The recent conviction of a Newfoundland man on internet luring and child pornography charges should act as a wake-up call for the parents of children who play video games online, advocates say.
Joseph Rice, 37, from Paradise was sentenced in October. He struck up a friendship with a 16-year-old boy in Massachusetts in 2011 through online gaming.
But the relationship became sexual in nature when Rice sent the teen nude photos of a 12-year-old boy. The teen in turn sent back naked photos of himself.
The teen finally went to police when Rice said he wanted to visit, so the relationship could become physical.
Rice pleaded guilty to the charges, and was sentenced to 22 months for internet luring, and for the possession and distribution of child pornography.
Jeff Smyth, an avid gamer and the vice-president of Memorial University's Goodwill Gaming Society, said anecdotally, he's heard stories about online interactions gone wrong.
"I've actually had experience with a few friends who gave out a bit too much information to people online," he said.
"Some people even had people trying to get them to go, fly down to the [United States] to either meet them or live with them, or a massive list of other intents. So it does happen, and that's why you really need to be careful."
Predators know where to look
Det.-Sgt. Darren Oleksiuk, who works with the Internet Child Exploitation unit of the Winnipeg Police, said predators know where to search for their victims.
Ensuring online safety
Jeff Smyth, the vice-president of Memorial University's Goodwill Gaming Society, says it’s important for parents to keep an eye on what their children are doing in terms of online gaming.
He said it's also important for gamers to pay attention to how they're interacting with people.
"In real life, you don't go up to a stranger on the street and tell them your private information," he said.
"Don't give them your name, where you live, or your age, and make sure that if you interact with anyone, that if you don't know them, don't do anything that you normally wouldn't do with anyone you wouldn't know."
"A lot of these child offenders, they go where the children are. And these children are on video game systems, online gaming — and they're vulnerable in those positions," he said.
"They're approached by these people, they're lured, and they're groomed, and they're basically coerced into doing things they wouldn't regularly do."
Oleksiuk said child offenders can be very professional in their approach.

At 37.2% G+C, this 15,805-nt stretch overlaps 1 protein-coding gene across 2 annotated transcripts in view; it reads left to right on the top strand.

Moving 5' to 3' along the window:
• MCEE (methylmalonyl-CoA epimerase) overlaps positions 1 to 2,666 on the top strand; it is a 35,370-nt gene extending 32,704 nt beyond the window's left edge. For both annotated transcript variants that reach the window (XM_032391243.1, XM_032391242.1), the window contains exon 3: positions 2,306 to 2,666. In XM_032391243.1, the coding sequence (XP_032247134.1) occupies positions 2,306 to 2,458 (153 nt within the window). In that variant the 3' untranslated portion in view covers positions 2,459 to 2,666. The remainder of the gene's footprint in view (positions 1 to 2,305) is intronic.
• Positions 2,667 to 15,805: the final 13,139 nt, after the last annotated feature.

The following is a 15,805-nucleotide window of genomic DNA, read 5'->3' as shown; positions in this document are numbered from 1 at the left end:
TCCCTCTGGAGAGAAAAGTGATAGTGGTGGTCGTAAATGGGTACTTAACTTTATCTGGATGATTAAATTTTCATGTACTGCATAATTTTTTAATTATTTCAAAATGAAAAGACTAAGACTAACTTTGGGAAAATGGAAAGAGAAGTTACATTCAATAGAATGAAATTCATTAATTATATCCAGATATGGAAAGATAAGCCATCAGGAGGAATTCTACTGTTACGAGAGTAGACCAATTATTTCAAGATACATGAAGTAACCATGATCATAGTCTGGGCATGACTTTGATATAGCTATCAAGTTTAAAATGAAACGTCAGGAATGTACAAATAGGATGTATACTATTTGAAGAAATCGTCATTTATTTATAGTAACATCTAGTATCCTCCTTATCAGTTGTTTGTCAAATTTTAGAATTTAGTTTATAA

"They start off very innocently. They talk about the game, they talk about music, they talk about pop culture — everything that a teen they're targeting would know about and be into," he said.
"They ask grooming questions: 'What grade are you in school? I'm in the same grade. What sports do you play? I play those sports as well...' That's when the two 'friends' almost trust each other, and these offenders lead the children down a path that we know where it goes, and it isn't a good place."
Signy Arnason, the director of Cybertip.ca — a national tip line to report the online sexual exploitation of children — said once that initial contact is made through the gaming console, it's not hard for a situation to escalate.
"It's very easy for kids to get into that space. If you talk to me nicely, maybe you're funny, then you're my friend. So, I'm suddenly handing out my cell phone number, then I'm texting with the individual. Then it leads into, 'Well, send me a picture of yourself.' Then it leads into, 'Send me a nude picture of yourself,'" she said.
"Threats can be utilized. So, for example, I may say: 'Well you know, I'm going to tell your parents that you've engaged in this.'... That can be used against you, and then the whole thing starts to unfold from there."
Arnason said online video game luring is not a new phenomenon. The issue has been on the organization's radar since 2005.
Cybertip.ca receives about 1,500 calls from Canadians each year. Arnason said about 10 of these calls over the past 12 months have been passed on to police for further investigation.
She said while luring is typically targeted at around 70 to 80 per cent for girls and 20 to 30 per cent for boys, luring via online video games is almost a 50-50 split.
But Arnason said it's typically adults coming forward on the kids' behalf.
"If I have gotten myself into a bit of a precarious situation as a child, my biggest fear is: 'I don't want these things taken away from me.' So, I'm less apt to tell my parents that I'm communicating with someone that I don't know, that may have resulted in a sexual image being shared. I'm embarrassed, potentially humiliated, and the last thing I want is this gaming environment to be taken away from me," she said.
Arnason said that responsibility falls to parents.
"It's our responsibility as adults to be paying attention to this space, talking to them about the importance of personal information, and [about]
communicating with others that they don't know," she said.